On his impact: "I remember when he started at ESPN and it always made you sit back from the set for a minute and say 'whoa, where's this guy coming from now?' and then the more you sat back and watched him you realized 'ok, that's the way he's going to do his thing' and I think what's good is that he knew that at first people were going to say 'that's not what I want' but that is who he was. If there is anything my dad ever taught me it was to be yourself and that was Stuart - he was being himself. I think he kind of broke the mold in that way, that you didn't have to do sports one way. He went beyond that. He said, 'this is the way I do it and here I go,' and more power to him. He broke the mold."


Shaquille O'Neal and Dennis Scott met Stuart Scott while playing for the Orlando Magic. Scott was a local sportscaster prior to making the move to ESPN, but both players acknowledge that even before becoming nationally recognizable, Scott was quite memorable.

O'Neal on his favorite memories of Scott: "Stuart, myself and Dennis started off in Orlando and Stuart was the first guy I saw when I came off the plane. That was nice. We had a great relationship and I was also the first guy he told when he got the ESPN job. He had that style in Orlando, but Orlando wasn't big enough for him."

Dennis Scott on his favorite memories of Stuart Scott: "I met him when he was Stuart Scott in Orlando doing local NBC using the 'Booyah' and using all the other sayings that national television found out when ESPN gave him the platform. I knew him as a young guy believing in himself, believing in his craft and as a lover of sports and that's why the nation fell in love with him through the outlet of ESPN."

O'Neal on Scott's impact: "He was able to get people to watch it. I want to say he is the second guy to do that. For me, the first guy was Chris Berman with the 'back, back, back, back.' Stuart helped make the ESPN brand what it is today."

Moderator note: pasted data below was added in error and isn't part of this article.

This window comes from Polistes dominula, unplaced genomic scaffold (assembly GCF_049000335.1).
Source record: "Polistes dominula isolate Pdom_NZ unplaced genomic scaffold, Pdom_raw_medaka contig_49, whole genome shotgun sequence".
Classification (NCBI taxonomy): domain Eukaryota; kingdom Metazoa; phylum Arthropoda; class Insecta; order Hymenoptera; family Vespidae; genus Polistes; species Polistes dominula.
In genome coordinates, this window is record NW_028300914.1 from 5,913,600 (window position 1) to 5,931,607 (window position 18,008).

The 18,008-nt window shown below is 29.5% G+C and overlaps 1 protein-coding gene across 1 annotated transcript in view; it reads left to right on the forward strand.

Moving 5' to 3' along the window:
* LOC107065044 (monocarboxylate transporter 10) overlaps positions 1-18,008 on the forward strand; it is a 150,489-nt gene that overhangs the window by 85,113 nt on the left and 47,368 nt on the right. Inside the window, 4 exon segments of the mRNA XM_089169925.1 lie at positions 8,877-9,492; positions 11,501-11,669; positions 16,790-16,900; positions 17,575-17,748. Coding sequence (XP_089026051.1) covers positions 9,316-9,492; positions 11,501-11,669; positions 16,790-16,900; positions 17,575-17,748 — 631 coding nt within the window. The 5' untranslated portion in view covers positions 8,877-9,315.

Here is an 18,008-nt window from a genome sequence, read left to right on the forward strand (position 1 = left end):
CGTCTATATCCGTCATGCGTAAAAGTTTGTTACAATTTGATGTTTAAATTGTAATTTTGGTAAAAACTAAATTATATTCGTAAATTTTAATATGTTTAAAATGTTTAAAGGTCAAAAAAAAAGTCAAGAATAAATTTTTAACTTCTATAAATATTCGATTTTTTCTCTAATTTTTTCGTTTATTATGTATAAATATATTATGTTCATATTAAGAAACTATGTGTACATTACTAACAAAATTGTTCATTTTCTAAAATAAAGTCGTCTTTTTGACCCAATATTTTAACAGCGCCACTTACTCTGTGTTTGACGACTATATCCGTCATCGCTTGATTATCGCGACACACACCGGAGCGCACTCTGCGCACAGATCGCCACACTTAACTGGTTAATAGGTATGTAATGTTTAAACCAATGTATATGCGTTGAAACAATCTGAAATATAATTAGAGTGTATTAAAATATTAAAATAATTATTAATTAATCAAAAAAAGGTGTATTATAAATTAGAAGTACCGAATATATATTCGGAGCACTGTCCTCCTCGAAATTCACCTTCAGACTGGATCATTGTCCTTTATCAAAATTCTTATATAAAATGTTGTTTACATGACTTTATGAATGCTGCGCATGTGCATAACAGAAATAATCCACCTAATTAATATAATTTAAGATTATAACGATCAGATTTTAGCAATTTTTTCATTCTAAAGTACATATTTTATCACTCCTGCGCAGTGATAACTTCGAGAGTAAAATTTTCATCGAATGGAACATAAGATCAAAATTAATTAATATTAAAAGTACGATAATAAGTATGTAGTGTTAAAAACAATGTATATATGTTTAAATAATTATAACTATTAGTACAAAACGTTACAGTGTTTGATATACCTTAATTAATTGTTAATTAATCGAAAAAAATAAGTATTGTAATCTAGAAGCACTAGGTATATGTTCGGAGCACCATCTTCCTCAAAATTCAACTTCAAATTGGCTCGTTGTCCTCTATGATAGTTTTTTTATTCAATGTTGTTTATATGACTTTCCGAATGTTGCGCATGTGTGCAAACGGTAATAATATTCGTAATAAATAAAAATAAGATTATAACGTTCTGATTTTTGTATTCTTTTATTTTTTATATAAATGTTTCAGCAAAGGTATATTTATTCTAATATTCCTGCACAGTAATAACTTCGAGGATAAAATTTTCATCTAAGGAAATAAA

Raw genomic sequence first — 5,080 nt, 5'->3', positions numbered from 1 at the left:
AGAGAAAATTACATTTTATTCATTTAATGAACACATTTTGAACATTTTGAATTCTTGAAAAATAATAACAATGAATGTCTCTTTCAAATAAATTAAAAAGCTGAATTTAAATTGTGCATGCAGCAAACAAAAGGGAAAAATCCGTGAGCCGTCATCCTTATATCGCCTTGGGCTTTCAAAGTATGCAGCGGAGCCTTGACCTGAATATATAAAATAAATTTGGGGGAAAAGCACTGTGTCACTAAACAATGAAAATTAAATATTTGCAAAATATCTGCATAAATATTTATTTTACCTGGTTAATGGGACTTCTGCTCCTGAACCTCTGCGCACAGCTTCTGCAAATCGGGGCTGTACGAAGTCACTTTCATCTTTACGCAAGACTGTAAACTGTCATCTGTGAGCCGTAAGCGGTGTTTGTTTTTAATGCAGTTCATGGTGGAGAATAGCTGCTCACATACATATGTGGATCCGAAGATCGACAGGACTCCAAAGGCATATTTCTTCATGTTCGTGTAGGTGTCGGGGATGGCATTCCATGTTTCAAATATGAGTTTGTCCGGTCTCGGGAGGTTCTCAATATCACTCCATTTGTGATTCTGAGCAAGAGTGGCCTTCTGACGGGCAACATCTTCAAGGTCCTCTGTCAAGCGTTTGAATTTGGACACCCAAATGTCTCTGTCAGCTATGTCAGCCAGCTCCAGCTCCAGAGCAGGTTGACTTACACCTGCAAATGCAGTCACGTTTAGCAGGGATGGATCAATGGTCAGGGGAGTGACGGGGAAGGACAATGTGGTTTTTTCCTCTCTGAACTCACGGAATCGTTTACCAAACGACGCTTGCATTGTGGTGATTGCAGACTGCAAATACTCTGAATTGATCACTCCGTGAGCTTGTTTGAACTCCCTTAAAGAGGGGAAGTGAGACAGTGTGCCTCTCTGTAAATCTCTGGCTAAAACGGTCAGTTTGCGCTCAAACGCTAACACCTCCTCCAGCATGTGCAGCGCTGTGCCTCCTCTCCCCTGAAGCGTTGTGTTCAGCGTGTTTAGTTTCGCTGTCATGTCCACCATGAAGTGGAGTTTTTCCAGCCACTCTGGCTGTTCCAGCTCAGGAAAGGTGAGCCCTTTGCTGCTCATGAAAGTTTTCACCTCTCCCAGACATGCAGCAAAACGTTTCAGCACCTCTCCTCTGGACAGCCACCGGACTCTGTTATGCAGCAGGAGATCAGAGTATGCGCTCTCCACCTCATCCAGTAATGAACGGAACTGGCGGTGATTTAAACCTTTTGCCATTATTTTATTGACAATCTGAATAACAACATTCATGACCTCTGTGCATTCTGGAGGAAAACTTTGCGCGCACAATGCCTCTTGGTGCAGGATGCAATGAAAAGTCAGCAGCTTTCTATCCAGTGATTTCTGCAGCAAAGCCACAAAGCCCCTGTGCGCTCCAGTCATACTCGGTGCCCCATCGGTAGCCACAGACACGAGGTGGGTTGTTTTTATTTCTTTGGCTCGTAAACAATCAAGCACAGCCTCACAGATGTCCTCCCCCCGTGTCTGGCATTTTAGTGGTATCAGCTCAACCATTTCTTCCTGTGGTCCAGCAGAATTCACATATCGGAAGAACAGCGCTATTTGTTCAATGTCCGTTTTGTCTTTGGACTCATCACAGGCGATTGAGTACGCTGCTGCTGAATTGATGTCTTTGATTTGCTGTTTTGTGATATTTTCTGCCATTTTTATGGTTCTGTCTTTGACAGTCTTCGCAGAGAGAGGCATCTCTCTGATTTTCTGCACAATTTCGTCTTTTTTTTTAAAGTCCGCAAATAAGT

Dennis Scott on his favorite memories of Stuart Scott: He fits in that Al Maguire, Howard Cosell group. They had a certain style in how they called games and did their craft that no one else did and that's what made Stuart so special. He was so unique that people copied. When people are walking around saying 'Booyah,' you know you've made it and you've changed the culture."


Marcus Ginyard came to UNC after being named Mr. Basketball in Virginia at Bishop O'Connell High School. Ginyard came to know Scott during Scott's visits to Chapel Hill highlighted by those times he hosted Late Night with Roy.

On Scott's impact: "He has been a great teacher to society, being such a public figure and sending a message that resounded with the people. We watched him fight with every ounce of energy in him, proving to everyone that nothing can hold you down, not even cancer. He stood strong until the end. He showed us that we can look any obstacle in our life face to face and decide that we will win, no matter how large the obstacle."


Kyle Montgomery is a host for Los Angeles Clippers basketball and also covers the NFL for the NFL Network. Montgomery is part of a wave of talented, young African-American sportscasters that were influenced by Scott and are now carving out their own niche in the industry.

On his favorite memories of Scott: The first time I met Stu was at NBA All-Star weekend in 2009 and I rarely get star struck, but I was like a deer in headlights when I saw him up close. I didn't know what to say except 'I'm a big fan. Do you mind taking a picture with me?' And to my surprise he said to me,'I know who you are. I've seen you on NBA TV, right?' I was floored. Stu Scott had seen my work and actually thought I didn't suck. It absolutely made my weekend."

On his impact: "I will remember him as a trailblazer especially for young black broadcasters from an urban background. His courage to ignore the status quo staying true to himself allowed a young poor kid from the hood in Kansas City to also have the courage to comfortably talk about sports in front of an audience that, in large part, did not look like him or in many ways relate to him."


Deaton Bell is a 1990 graduate of the University of North Carolina who worked as a production assistant for ESPN2 when Stuart Scott arrived at the network.

On his favorite memories of Scott: "We are both Tar Heels so it was nice to start out with that common ground. I was the original production assistant on a portion of ESPN2 called 'Sports Smash' and Stuart was one of the original anchors. He was always confident and he was becoming the anchor that would blossom on SportsCenter. I think in all the tributes we've seen over the past few days, that approach to presentation and personality - well, we got to see that take shape in those early days."